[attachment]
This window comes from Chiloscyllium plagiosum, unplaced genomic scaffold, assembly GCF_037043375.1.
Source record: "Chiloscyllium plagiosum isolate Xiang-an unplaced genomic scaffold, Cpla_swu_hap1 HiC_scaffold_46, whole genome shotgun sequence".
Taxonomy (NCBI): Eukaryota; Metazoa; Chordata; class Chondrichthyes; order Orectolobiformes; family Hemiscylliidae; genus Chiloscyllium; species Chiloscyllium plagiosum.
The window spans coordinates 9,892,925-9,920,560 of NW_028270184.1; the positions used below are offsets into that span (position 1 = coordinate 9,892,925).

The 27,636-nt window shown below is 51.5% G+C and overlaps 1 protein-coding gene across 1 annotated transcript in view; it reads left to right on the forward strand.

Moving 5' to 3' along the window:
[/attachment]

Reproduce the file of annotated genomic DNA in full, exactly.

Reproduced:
This window comes from Chiloscyllium plagiosum, unplaced genomic scaffold, assembly GCF_037043375.1.
Source record: "Chiloscyllium plagiosum isolate Xiang-an unplaced genomic scaffold, Cpla_swu_hap1 HiC_scaffold_46, whole genome shotgun sequence".
Taxonomy (NCBI): Eukaryota; Metazoa; Chordata; class Chondrichthyes; order Orectolobiformes; family Hemiscylliidae; genus Chiloscyllium; species Chiloscyllium plagiosum.
The window spans coordinates 9,892,925-9,920,560 of NW_028270184.1; the positions used below are offsets into that span (position 1 = coordinate 9,892,925).

The 27,636-nt window shown below is 51.5% G+C and overlaps 1 protein-coding gene across 1 annotated transcript in view; it reads left to right on the forward strand.

Moving 5' to 3' along the window: